The decline of the ruble is the result of Western policy. The question now is how will Putin respond? The Russian economy was already in the running for having the worst year in 2014, sandwiched somewhere between Congressional Democrats and Sony Entertainment Pictures.
Then the price of oil—the commodity upon which the Russian economy is built—began to fall sharply, draining the nation’s economy of foreign money and crimping its growth. This dynamic drove the ruble sharply lower, culminating in an 11% drop on Monday, which forced Russia’s central bank to raise interest rates by a whopping 650 basis points, all but assuring a deep and painful recession in 2015……………………………………..Full Article: Source

Russian Ruble Crashes to World’s Worst-Performing Currency

Posted on 16 December 2014 by VRS  |  Email |Print

The ruble collapsed by 10 percent against the U.S. dollar Monday earning the Russian currency the dubious laurels of the world’s worst-performing currency this year. The Russian currency has now fallen 49.3 percent against the greenback since January, according to data from the Moscow Exchange. The drop takes it below the Ukrainian hryvna, which has weakened 47.9 percent in 2014.
Monday’s plunge was the largest single-day fall for the ruble since the financial crisis of 1998 when Russia was forced to default on its debt after exhausting its reserves in a fruitless bid to prop up the currency………………………………………Full Article: Source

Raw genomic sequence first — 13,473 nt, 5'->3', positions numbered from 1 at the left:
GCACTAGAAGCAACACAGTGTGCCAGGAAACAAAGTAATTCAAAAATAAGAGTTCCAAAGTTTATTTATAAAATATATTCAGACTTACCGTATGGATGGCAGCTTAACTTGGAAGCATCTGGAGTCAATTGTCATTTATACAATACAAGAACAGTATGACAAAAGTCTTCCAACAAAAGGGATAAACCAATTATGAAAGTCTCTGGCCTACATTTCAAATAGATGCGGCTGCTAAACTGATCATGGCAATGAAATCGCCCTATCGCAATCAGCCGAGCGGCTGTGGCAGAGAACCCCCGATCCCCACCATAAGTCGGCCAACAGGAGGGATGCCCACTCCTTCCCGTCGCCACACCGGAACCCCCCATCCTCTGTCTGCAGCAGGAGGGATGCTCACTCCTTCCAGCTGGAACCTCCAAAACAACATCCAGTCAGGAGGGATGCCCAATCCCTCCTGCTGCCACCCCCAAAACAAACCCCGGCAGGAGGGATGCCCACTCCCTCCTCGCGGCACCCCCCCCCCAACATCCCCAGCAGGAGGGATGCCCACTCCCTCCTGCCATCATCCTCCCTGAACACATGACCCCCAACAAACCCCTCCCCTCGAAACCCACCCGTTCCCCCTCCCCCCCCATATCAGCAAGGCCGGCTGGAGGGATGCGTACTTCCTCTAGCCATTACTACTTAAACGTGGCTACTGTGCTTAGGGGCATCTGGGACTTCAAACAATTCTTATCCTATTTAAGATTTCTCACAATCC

Which poorly performing currency will rise in 2015?

Posted on 16 December 2014 by VRS  |  Email |Print

The Russian rouble is among the worst-performing currencies this year, shedding nearly 40 percent of its value against the U.S. dollar year to date. The recent slump in energy markets could signal more losses ahead, following central bank governor Elvira Nabiullina’s decision last month to tie the rouble’s fortunes to the price of oil.
Fuel prices have been in a downtrend since June, losing nearly 50 percent of their value, on the back of a price war waged by OPEC (the Organization of Petroleum Exporting Countries) against the U.S. shale producers and as demand from China decreased amid slowing growth………………………………………Full Article: Source

Rupee stands tall amid currency slides, likely to take emerging market crown

Posted on 15 December 2014 by VRS  |  Email |Print

The Indian rupee is poised to end the year as the best-performing major emerging market currency versus the US dollar as hopes of economic and political stability drew funds despite a slide in peer currencies such as Russia’s rouble and Brazil’s real on fund flow back to the US expecting higher interest rates.
In contrast to 2013 when the rupee was the worst performer sliding about 12.36 per cent (according to ETIG data), the currency is down less than a percentage this year as foreign funds invested Rs 2.62 lakh crore or around $42 billion in equity and debt, data from the Securities and Exchange Board of India ( Sebi) showed………………………………………..Full Article: Source

Russia loses trust in its currency

Posted on 15 December 2014 by VRS  |  Email |Print

The Russian ruble continues to fall dramatically. The official rate of the dollar for December 13-15, set by the Central Bank, is 56.8919 rubles. The euro has reached 70.5289 rubles. Russian prime minister Dmitry Medvedev said that “the ruble has had many crises, but then it became stronger; we need to stay patient and everything will be good, we should not fuss but simply wait for the future.”